An enjoyable account of an amazing human accomplishment.




A gung-ho English cyclist tackles the Iron Curtain Trail, aka the Euro Velo 13.

In this daring “ride too far,” as his wife put it, Moore (Gironimo!: Riding the Very Terrible 1914 Tour of Italy, 2015, etc.) chronicles a grueling 10,000-km bike ride over 90 days and through 20 countries, most of which were formerly in the Eastern Bloc. The real kicker here is not the distance—from Kirkenes, Finland, to Tsarevo, Bulgaria, on the Black Sea coast—but the type of vehicle he rode: an archaic East German–made MIFA 900, which was to Iron Curtain biking until 1990 as Trabants were to driving. A three-month car trip Moore took with his wife in 1990, just weeks after the Berlin Wall came down, serves as a nostalgic frame for this ambitious trek and informs the author’s affection for the small-framed “Communist shopping bicycle” he insisted on using in the name of authenticity—though he had to modify it somewhat for the journey. Starting in Finland in March, he faced deep snowfall and incredulous observers along the way, and there are some hilarious photos accompanying the tweets he made at the time and sketches of the route. The main worries were how to get enough to eat, which was a real problem in Romania (he lost many pounds), and fending off the stray dogs that often followed him menacingly. What he witnessed—through Estonia, Latvia, Poland, Slovakia, Hungary, Serbia, Greece, and so on—was the state of the demise of socialism. Some places were more triumphant than others, and the most troubling country was Russia, where he glimpsed the shocking polarization between rich and poor. Moore offers a smattering of history—World War II and the Soviet era—in this engaging, elucidating narrative, though some American readers may tire of the spasmodic writing and relentless Briticisms.

An enjoyable account of an amazing human accomplishment.

Pub Date: Jan. 10, 2017

ISBN: 978-1-68177-299-8

Page Count: 368

Publisher: Pegasus

Review Posted Online: Oct. 20, 2016

Kirkus Reviews Issue: Nov. 1, 2016

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The author's youthfulness helps to assure the inevitable comparison with the Anne Frank diary although over and above the...


Elie Wiesel spent his early years in a small Transylvanian town as one of four children. 

He was the only one of the family to survive what Francois Maurois, in his introduction, calls the "human holocaust" of the persecution of the Jews, which began with the restrictions, the singularization of the yellow star, the enclosure within the ghetto, and went on to the mass deportations to the ovens of Auschwitz and Buchenwald. There are unforgettable and horrifying scenes here in this spare and sombre memoir of this experience of the hanging of a child, of his first farewell with his father who leaves him an inheritance of a knife and a spoon, and of his last goodbye at Buchenwald his father's corpse is already cold let alone the long months of survival under unconscionable conditions. 

The author's youthfulness helps to assure the inevitable comparison with the Anne Frank diary although over and above the sphere of suffering shared, and in this case extended to the death march itself, there is no spiritual or emotional legacy here to offset any reader reluctance.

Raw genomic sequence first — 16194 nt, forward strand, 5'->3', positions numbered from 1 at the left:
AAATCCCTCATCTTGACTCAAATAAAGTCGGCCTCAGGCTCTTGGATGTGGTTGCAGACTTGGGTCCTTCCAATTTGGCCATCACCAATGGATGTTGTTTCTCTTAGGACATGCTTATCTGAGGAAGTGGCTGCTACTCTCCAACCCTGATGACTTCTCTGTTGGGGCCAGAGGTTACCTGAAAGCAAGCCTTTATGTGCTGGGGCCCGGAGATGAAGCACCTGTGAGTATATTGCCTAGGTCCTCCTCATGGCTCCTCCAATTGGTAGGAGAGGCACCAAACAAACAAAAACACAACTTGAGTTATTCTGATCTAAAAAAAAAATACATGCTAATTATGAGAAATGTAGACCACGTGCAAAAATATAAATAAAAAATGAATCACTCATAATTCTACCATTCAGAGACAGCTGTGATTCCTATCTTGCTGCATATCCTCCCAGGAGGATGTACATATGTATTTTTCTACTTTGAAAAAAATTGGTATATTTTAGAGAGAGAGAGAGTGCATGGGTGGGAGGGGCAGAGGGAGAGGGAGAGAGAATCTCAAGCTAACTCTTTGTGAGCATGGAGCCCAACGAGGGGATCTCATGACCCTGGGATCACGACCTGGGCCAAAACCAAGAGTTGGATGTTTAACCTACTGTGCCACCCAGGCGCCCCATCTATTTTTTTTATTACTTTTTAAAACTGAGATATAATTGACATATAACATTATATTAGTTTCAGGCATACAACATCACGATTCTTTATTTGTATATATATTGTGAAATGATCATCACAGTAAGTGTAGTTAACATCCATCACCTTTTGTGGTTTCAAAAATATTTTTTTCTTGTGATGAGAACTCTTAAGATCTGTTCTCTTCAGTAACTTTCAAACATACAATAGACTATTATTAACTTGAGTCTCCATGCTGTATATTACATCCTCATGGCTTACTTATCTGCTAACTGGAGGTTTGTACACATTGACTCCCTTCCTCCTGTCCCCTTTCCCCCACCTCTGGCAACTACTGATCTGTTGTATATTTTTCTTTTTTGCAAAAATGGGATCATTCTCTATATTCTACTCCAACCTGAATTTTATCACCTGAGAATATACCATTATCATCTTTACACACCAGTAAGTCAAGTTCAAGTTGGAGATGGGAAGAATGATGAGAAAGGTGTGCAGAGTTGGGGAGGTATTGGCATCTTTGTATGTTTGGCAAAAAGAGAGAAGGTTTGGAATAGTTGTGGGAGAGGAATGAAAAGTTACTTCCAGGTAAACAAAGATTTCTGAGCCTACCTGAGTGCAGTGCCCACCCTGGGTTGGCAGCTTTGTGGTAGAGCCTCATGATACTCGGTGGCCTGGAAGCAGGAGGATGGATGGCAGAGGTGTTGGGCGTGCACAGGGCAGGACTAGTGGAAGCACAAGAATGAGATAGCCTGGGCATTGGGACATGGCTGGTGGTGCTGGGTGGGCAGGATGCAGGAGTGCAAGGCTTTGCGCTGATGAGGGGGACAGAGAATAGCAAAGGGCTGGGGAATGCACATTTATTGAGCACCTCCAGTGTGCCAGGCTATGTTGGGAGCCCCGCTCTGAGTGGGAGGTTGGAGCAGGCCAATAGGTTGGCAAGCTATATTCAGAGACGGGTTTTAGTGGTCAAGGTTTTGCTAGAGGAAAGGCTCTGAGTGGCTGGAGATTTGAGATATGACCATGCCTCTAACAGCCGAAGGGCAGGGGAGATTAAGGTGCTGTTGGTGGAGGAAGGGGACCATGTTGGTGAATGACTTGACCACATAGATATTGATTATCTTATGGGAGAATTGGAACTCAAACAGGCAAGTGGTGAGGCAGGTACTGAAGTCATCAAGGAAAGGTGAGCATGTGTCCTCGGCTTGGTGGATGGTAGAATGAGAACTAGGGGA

Pub Date: Jan. 16, 2006

ISBN: 0374500010

Page Count: 120

Publisher: Hill & Wang

Review Posted Online: Oct. 7, 2011

Kirkus Reviews Issue: Jan. 15, 2006

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Bibliophiles will love this fact-filled, bookish journey.


An engaging, casual history of librarians and libraries and a famous one that burned down.

In her latest, New Yorker staff writer Orlean (Rin Tin Tin: The Life and the Legend, 2011, etc.) seeks to “tell about a place I love that doesn’t belong to me but feels like it is mine.” It’s the story of the Los Angeles Public Library, poet Charles Bukowski’s “wondrous place,” and what happened to it on April 29, 1986: It burned down. The fire raged “for more than seven hours and reached temperatures of 2000 degrees…more than one million books were burned or damaged.” Though nobody was killed, 22 people were injured, and it took more than 3 million gallons of water to put it out. One of the firefighters on the scene said, “We thought we were looking at the bowels of hell….It was surreal.” Besides telling the story of the historic library and its destruction, the author recounts the intense arson investigation and provides an in-depth biography of the troubled young man who was arrested for starting it, actor Harry Peak. Orlean reminds us that library fires have been around since the Library of Alexandria; during World War II, “the Nazis alone destroyed an estimated hundred million books.” She continues, “destroying a culture’s books is sentencing it to something worse than death: It is sentencing it to seem as if it never happened.” The author also examines the library’s important role in the city since 1872 and the construction of the historic Goodhue Building in 1926. Orlean visited the current library and talked to many of the librarians, learning about their jobs and responsibilities, how libraries were a “solace in the Depression,” and the ongoing problems librarians face dealing with the homeless. The author speculates about Peak’s guilt but remains “confounded.” Maybe it was just an accident after all.

Bibliophiles will love this fact-filled, bookish journey.

Pub Date: Oct. 16, 2018

ISBN: 978-1-4767-4018-8

Page Count: 336

Publisher: Simon & Schuster

Review Posted Online: July 2, 2018

Kirkus Reviews Issue: July 15, 2018

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